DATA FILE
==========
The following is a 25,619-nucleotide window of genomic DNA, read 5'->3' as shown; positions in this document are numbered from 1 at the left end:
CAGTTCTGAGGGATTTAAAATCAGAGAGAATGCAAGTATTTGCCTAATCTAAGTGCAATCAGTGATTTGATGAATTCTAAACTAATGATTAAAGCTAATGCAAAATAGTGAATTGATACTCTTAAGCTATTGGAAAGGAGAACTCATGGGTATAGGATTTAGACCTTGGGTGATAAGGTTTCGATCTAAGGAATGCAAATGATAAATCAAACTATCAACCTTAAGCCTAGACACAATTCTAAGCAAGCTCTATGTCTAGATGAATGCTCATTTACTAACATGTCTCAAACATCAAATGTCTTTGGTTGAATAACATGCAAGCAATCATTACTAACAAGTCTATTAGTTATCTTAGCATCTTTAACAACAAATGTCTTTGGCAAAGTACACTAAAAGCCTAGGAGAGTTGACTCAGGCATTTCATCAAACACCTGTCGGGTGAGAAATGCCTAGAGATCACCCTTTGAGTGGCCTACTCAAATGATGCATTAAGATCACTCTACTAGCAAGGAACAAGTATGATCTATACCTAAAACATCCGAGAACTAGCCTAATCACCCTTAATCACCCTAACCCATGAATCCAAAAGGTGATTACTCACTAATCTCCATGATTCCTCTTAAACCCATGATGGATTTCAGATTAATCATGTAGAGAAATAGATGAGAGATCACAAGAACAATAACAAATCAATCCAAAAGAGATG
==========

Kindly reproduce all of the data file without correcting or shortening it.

The following is a 25,619-nucleotide window of genomic DNA, read 5'->3' as shown; positions in this document are numbered from 1 at the left end:
CAGTTCTGAGGGATTTAAAATCAGAGAGAATGCAAGTATTTGCCTAATCTAAGTGCAATCAGTGATTTGATGAATTCTAAACTAATGATTAAAGCTAATGCAAAATAGTGAATTGATACTCTTAAGCTATTGGAAAGGAGAACTCATGGGTATAGGATTTAGACCTTGGGTGATAAGGTTTCGATCTAAGGAATGCAAATGATAAATCAAACTATCAACCTTAAGCCTAGACACAATTCTAAGCAAGCTCTATGTCTAGATGAATGCTCATTTACTAACATGTCTCAAACATCAAATGTCTTTGGTTGAATAACATGCAAGCAATCATTACTAACAAGTCTATTAGTTATCTTAGCATCTTTAACAACAAATGTCTTTGGCAAAGTACACTAAAAGCCTAGGAGAGTTGACTCAGGCATTTCATCAAACACCTGTCGGGTGAGAAATGCCTAGAGATCACCCTTTGAGTGGCCTACTCAAATGATGCATTAAGATCACTCTACTAGCAAGGAACAAGTATGATCTATACCTAAAACATCCGAGAACTAGCCTAATCACCCTTAATCACCCTAACCCATGAATCCAAAAGGTGATTACTCACTAATCTCCATGATTCCTCTTAAACCCATGATGGATTTCAGATTAATCATGTAGAGAAATAGATGAGAGATCACAAGAACAATAACAAATCAATCCAAAAGAGATG